felony-murder rule – death which occurs by accident or chance during the course of the commission of a felony is first degree murder

     This page is continued from Criminal Law Self-Help >>>> Crimes and Corresponding Laws >>>> Forms of Homicide >>>> Criminal (felonious) Homicide >>>> Murder >>>> First Degree Murder >>>> Felony Murder:

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felony-murder rule:
(1943)

1. Criminal law. The doctrine that if a person dies during the course of and in furtherance of a specified type of felony even in immediate flight from the scene and even if the decedent was a perpetrator of the felony — the death is considered a murder regardless of intent.  *  Most states restrict this rule to inherently dangerous felonies such as rape, arson, robbery, and burglary. [1]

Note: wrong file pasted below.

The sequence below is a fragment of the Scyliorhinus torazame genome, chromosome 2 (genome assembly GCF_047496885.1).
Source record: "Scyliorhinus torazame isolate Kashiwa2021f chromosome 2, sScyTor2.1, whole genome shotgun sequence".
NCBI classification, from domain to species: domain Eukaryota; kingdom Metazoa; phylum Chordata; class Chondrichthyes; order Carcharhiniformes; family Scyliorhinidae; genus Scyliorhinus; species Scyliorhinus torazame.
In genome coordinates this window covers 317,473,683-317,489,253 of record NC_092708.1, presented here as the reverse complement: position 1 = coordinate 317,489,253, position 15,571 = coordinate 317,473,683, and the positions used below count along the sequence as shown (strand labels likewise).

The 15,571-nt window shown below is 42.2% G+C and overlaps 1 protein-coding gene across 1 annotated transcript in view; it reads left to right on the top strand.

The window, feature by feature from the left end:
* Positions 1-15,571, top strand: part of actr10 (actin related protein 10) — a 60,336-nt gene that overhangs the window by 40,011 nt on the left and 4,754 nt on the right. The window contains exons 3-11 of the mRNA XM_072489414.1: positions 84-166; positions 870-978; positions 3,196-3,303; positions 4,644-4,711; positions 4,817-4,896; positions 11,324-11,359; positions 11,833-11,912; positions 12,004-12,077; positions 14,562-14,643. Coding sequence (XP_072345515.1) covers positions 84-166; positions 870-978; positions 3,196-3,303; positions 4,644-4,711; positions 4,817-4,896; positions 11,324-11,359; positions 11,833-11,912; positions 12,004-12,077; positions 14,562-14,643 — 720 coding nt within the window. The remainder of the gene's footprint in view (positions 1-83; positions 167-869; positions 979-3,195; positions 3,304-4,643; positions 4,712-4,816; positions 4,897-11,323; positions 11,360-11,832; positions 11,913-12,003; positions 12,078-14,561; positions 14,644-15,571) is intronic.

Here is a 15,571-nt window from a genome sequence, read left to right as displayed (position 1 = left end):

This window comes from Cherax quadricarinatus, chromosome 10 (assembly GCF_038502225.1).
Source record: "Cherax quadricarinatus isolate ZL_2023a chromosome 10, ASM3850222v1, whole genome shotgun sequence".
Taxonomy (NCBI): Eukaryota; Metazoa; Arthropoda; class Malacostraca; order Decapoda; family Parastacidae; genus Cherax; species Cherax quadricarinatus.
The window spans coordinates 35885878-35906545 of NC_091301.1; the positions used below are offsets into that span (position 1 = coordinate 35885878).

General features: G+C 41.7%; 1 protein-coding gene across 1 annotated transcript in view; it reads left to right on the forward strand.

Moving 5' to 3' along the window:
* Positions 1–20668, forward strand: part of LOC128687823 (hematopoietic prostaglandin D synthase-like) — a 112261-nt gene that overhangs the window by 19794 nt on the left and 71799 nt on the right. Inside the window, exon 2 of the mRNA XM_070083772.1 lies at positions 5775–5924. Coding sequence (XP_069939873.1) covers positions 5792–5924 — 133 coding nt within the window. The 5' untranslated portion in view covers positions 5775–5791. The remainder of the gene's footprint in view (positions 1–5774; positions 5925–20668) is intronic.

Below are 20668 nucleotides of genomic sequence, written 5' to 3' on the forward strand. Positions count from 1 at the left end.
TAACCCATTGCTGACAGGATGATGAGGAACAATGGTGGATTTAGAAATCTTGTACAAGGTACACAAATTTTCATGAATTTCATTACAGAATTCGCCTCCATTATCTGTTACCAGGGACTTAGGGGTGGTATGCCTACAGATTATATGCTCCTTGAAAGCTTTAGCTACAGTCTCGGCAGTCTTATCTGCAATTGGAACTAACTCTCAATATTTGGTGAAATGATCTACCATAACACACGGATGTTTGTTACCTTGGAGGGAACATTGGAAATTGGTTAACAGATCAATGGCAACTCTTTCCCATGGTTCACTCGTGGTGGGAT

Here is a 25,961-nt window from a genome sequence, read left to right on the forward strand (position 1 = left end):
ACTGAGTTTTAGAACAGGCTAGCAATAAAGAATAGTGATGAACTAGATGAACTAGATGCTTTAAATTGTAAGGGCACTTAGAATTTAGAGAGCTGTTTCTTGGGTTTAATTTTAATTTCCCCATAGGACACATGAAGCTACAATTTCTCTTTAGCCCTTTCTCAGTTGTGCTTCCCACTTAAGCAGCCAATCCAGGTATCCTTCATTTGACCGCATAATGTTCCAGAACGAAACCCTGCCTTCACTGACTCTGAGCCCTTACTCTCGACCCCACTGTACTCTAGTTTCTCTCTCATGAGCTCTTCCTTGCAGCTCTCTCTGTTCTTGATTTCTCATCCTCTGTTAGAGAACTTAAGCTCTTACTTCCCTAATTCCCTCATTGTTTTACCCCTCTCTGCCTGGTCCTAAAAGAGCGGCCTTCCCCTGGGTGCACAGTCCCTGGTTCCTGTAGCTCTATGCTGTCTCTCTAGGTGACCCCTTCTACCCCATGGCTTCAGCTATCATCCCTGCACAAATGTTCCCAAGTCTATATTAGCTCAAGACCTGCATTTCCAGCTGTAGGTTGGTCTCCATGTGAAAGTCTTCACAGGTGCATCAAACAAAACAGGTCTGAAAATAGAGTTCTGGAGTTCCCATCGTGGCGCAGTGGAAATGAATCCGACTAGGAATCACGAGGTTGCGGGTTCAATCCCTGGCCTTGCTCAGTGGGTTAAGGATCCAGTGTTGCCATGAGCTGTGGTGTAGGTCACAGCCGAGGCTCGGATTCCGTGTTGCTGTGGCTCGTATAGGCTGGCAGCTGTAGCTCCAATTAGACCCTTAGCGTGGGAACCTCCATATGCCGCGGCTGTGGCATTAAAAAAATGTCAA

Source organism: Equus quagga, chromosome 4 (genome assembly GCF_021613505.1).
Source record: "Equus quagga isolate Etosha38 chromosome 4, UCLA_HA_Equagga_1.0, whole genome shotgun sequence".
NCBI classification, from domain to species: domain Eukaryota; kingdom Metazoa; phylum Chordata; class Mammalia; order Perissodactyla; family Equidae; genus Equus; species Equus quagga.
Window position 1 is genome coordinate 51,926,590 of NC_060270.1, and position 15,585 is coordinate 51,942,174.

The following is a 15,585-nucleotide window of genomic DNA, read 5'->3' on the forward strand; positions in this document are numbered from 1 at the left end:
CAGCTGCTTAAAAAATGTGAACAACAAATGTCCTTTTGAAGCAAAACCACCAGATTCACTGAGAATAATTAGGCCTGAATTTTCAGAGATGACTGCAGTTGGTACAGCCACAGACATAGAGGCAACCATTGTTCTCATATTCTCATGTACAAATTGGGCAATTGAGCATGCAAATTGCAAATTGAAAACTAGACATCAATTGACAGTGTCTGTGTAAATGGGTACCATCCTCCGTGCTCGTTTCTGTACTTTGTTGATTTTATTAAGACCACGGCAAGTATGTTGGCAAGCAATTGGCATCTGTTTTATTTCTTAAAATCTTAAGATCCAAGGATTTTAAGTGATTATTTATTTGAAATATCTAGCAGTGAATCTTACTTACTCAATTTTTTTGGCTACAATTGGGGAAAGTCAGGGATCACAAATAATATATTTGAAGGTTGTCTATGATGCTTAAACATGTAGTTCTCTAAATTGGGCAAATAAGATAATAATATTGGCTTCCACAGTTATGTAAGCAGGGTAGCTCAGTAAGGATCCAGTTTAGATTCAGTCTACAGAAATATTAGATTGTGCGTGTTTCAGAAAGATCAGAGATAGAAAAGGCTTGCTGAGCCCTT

1. The rule that a death which occurs by accident or chance during the course of the commission of a felony is first degree murder. (EXAMPLE: If, during the course of an armed robbery by Robbers A and B, Robber A accidentally shoots and kills the storeowner,  Robber B as well as Robber A is guilty of murder.)  The felony murder rule, which is a common law doctrine, has been modified by statute in most states. [2]

Specification of Terms:

felony murder – occurs during the commission of a dangerous felony (often limited to rape, kidnapping, robbery, burglary, and arson). — aka unintentional murder; (in English law) constructive murder.

References:

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[1]: Black’s Law Dictionary Deluxe Tenth Edition by Henry Campbell Black & Editor in Chief Bryan A. Garner. ISBN: 978-0-314-62130-6

[2]:  Ballantine’s Law Dictionary Legal Assistant Edition
by Jack Ballantine 
(James Arthur 1871-1949).  Doctored by Jack G. Handler, J.D. © 1994 Delmar by Thomson Learning.  ISBN 0-8273-4874-6.

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